The San Diego Comic-Con

Yeah I’m not going this year unfortunately due to school and work commitments. The Con itself is somewhat interesting as it features a pretty substantial animation presence, from individual animators all the way through to the corporate giants.

There is indeed much overlap between comics and animation, and I’m not talking about folks from one side being fans of the work of the folks on the other side. There are of course differences, no-one is suggesting that if you enjoy comics, you will automatically love animation or vice versa. That would be preposterous.

Indeed, it is perhaps the partial overlap that continues to stimulate creativity in both camps. Numerous have commented on the influence of various comics in their work. There is nothing wrong with that, in fact outside form of entertainment can greatly enhance the enjoyment factor of one form of entertainment. For example, imagine Scott Pilgrim without all the video game references? I can’t imagine what that would be like.

Anyway, the schedule is chock full of animation events including one from perennial attendees, Futurama, where the gang are likely to receive a rousing reception following the series triumphant return to TV screens this past month. Other panels of note include various animation-related ones ranging from advice to book signings. Cartoon Brew (as ever) has a complete list of animation-related events with times and locations.

The main reason that I would like to attend is to peruse both the small press section and the artists alley. I find both to contain numerous artists that I myself am a fan of and indeed their work. Of course, what better way to support your favourite artist by buying their stuff and meeting them in person to boot!

Of course, what would a comic-con be without all the folks who dress up as their favourite characters? In fairness, Comic-Con does have plenty of folks who go the whole hog and create some truly fantastic costumes. Personally, I ain’t much into that whole scene, but it is fun to see the pictures nonetheless 🙂

Of course, if you would rather enjoy a more animation-centric scene, you may be wiser to check out one of the many festivals that take place throughout the year, Ottowa is perhaps the best in North America. If a festival really isn’t your thing, you could attend the CTN Expo in Burbank, a convention put on by the Creative Talent Network. The first outing in 2009 received rave reviews so it is sure to become a regular feature on the animation calendar for years to come.

The San Diego Comic-Con runs until Sunday, July 25th. In the meantime, pay close attention to twitter for all the latest stories, gossip and tall tales from attendees and exhibitors alike.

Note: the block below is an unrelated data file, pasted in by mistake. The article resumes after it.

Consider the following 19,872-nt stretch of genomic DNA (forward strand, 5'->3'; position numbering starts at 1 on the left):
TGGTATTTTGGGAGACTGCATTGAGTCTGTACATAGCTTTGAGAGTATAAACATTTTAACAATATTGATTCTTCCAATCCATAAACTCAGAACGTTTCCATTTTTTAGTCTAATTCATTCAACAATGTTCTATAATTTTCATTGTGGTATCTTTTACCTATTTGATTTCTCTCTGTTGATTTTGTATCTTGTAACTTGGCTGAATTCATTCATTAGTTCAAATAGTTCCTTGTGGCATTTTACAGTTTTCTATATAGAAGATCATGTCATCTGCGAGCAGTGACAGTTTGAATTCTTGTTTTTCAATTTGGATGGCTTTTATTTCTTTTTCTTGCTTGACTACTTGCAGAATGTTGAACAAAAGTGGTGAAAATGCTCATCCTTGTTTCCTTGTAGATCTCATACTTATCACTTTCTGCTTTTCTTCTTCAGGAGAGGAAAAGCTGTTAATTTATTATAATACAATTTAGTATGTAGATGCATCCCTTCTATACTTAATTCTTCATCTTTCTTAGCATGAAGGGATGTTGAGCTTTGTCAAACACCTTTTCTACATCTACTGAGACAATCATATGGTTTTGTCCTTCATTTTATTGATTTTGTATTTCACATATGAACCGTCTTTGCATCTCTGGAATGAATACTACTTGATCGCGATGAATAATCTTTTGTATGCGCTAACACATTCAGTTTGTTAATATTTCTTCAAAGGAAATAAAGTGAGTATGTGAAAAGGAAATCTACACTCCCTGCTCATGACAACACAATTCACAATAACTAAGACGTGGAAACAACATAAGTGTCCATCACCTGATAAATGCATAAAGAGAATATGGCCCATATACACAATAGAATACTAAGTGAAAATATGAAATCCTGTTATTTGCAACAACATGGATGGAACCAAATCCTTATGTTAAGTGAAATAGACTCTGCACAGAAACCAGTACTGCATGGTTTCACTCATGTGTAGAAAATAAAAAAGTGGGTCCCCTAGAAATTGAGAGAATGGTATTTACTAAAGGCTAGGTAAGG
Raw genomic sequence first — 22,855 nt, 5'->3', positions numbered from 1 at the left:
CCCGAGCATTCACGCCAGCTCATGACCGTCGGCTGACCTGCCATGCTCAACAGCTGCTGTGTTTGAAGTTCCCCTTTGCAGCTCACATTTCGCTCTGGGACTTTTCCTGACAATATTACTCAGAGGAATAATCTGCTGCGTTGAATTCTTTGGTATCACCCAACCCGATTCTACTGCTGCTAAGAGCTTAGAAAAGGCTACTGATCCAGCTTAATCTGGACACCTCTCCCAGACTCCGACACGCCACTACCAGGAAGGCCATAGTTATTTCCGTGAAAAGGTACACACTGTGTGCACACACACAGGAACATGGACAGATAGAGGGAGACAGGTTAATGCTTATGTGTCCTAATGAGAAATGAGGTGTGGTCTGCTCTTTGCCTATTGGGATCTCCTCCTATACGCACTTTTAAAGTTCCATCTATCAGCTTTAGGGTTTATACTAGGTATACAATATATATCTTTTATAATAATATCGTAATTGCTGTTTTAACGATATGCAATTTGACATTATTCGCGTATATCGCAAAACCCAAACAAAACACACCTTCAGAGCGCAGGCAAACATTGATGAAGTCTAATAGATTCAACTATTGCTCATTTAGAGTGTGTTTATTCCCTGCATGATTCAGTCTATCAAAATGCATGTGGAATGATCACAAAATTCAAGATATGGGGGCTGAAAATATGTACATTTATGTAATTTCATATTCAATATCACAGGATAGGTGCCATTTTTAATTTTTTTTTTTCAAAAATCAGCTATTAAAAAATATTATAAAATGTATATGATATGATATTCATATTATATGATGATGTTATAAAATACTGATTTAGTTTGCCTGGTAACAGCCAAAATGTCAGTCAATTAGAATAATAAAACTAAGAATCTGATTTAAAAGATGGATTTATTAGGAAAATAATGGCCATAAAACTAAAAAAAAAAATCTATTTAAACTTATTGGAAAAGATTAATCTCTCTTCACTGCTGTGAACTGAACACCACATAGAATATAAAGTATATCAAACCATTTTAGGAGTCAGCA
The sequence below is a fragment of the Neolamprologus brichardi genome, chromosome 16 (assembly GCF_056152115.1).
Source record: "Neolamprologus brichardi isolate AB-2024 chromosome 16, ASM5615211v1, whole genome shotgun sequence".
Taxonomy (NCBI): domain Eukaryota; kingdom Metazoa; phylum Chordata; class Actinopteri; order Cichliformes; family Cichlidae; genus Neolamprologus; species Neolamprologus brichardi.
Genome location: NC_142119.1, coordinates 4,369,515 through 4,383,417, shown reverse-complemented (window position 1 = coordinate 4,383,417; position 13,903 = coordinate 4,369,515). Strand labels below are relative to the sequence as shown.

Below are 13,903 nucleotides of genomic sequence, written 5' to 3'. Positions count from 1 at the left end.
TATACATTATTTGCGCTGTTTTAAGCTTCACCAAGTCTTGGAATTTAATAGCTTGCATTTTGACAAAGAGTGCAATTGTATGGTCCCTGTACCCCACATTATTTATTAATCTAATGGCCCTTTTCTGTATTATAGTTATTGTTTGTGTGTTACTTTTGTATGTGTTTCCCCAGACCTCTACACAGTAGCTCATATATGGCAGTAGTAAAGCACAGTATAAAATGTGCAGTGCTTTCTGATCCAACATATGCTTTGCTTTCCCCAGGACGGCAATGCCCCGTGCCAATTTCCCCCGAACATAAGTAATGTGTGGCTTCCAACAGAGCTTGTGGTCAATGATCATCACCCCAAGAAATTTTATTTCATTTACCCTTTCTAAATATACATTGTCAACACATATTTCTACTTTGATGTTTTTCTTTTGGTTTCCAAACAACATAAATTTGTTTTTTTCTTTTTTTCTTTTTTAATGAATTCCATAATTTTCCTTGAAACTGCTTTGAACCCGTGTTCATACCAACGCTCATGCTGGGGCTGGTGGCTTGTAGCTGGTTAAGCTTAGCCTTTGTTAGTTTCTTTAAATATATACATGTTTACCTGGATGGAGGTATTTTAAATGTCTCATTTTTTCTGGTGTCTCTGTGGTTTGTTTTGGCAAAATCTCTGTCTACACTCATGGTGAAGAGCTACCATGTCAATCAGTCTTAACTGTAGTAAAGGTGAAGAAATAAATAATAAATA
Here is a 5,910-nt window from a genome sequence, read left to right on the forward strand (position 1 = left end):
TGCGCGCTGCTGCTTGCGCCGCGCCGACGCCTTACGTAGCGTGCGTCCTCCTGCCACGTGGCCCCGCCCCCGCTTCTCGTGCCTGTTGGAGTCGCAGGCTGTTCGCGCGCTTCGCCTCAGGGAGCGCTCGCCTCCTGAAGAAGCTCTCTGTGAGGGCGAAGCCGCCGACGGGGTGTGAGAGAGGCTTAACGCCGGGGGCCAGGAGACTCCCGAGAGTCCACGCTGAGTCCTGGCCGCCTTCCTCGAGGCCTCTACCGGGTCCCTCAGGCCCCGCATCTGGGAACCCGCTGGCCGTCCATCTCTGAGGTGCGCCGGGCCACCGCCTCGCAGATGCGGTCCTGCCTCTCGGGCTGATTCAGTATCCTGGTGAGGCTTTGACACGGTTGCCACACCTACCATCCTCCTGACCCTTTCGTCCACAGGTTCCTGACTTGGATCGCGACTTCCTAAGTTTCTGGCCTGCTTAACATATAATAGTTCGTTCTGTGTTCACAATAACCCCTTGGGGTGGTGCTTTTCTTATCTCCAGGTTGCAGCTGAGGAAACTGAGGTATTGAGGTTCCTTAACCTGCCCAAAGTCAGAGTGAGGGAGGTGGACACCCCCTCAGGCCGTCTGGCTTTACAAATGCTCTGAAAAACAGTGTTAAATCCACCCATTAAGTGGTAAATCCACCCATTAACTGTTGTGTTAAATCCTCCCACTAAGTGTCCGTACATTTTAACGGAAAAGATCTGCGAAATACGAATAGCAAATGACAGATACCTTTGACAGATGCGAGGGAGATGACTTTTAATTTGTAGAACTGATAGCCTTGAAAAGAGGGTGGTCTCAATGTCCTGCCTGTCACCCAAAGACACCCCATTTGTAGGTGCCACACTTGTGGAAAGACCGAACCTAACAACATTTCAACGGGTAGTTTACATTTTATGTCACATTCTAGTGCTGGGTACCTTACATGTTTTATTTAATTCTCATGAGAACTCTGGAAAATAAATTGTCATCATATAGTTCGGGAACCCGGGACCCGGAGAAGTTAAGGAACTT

Animators and their Art

I just realized that I have a lovely sketch by Lauren Faust hanging on my wall.  It’s not perfect and it’s in pencil, with plenty of rubbed-out corrections, yet I love it.

Right next to said sketch is a model sheet of Klaus from American Dad! signed by Dee Bradley Barker. Fair enough, he isn’t an animator, he’s a really funny voice-actor, but the drawing has the signature of Seth McFarlane.

The difference between these two pieces might as well be a canyon. On the one side, we have a unique, original sketch. On the other, we have a plain, manufactured sheet of paper with a fish on it.

Of course I like my Klaus picture. I received it as a present, but I still like it for what it is and for who signed it. Although in my mind, the sketch is by far the superior artistic product.

Unfortunately, animation art can get seriously expensive (like I could’ve bought a car for that type of money). Yet ordinary animators often have literally hundreds of sketches lying around. Some end up being coloured, others get tossed in the bin. Many of the bloggers I follow will post their recent sketches for all to see. Some are quite spectacular and make you wonder why they ended up on the floor.

I’ve noticed that lots of animators attend comic-cons around the country and sometimes they even sell stuff too! I’ve found this an excellent way to acquire stuff from artists I like, especially if you’re tight with the pursestrings. Many of the same artists also sell art via online stores, so you have no excuse if they aren’t coming to a comic-con near you.

Do yourself a favour and look into it, I promise you won’t be disappointed.

Here’s some of my favourites to get you started:

EDIT: I now also have a model of Linguini from Ratatouille signed by his voice-actor  one of my favourite artists, Lou Romano!